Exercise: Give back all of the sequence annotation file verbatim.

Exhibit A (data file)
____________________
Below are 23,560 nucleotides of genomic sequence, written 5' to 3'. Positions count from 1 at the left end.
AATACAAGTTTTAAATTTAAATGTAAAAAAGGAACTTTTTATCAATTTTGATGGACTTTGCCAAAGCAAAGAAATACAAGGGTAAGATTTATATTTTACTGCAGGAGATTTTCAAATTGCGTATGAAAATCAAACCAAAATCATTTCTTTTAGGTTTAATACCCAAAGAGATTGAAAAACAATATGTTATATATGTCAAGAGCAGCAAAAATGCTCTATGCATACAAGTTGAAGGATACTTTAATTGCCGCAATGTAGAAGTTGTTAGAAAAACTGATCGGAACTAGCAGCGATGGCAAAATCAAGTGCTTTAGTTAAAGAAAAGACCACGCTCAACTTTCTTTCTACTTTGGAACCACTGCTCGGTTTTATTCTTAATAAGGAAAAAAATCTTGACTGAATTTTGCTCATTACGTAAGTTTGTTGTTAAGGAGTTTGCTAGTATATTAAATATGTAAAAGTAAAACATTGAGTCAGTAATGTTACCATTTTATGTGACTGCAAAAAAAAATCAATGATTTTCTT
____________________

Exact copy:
Below are 23,560 nucleotides of genomic sequence, written 5' to 3'. Positions count from 1 at the left end.
AATACAAGTTTTAAATTTAAATGTAAAAAAGGAACTTTTTATCAATTTTGATGGACTTTGCCAAAGCAAAGAAATACAAGGGTAAGATTTATATTTTACTGCAGGAGATTTTCAAATTGCGTATGAAAATCAAACCAAAATCATTTCTTTTAGGTTTAATACCCAAAGAGATTGAAAAACAATATGTTATATATGTCAAGAGCAGCAAAAATGCTCTATGCATACAAGTTGAAGGATACTTTAATTGCCGCAATGTAGAAGTTGTTAGAAAAACTGATCGGAACTAGCAGCGATGGCAAAATCAAGTGCTTTAGTTAAAGAAAAGACCACGCTCAACTTTCTTTCTACTTTGGAACCACTGCTCGGTTTTATTCTTAATAAGGAAAAAAATCTTGACTGAATTTTGCTCATTACGTAAGTTTGTTGTTAAGGAGTTTGCTAGTATATTAAATATGTAAAAGTAAAACATTGAGTCAGTAATGTTACCATTTTATGTGACTGCAAAAAAAAATCAATGATTTTCTT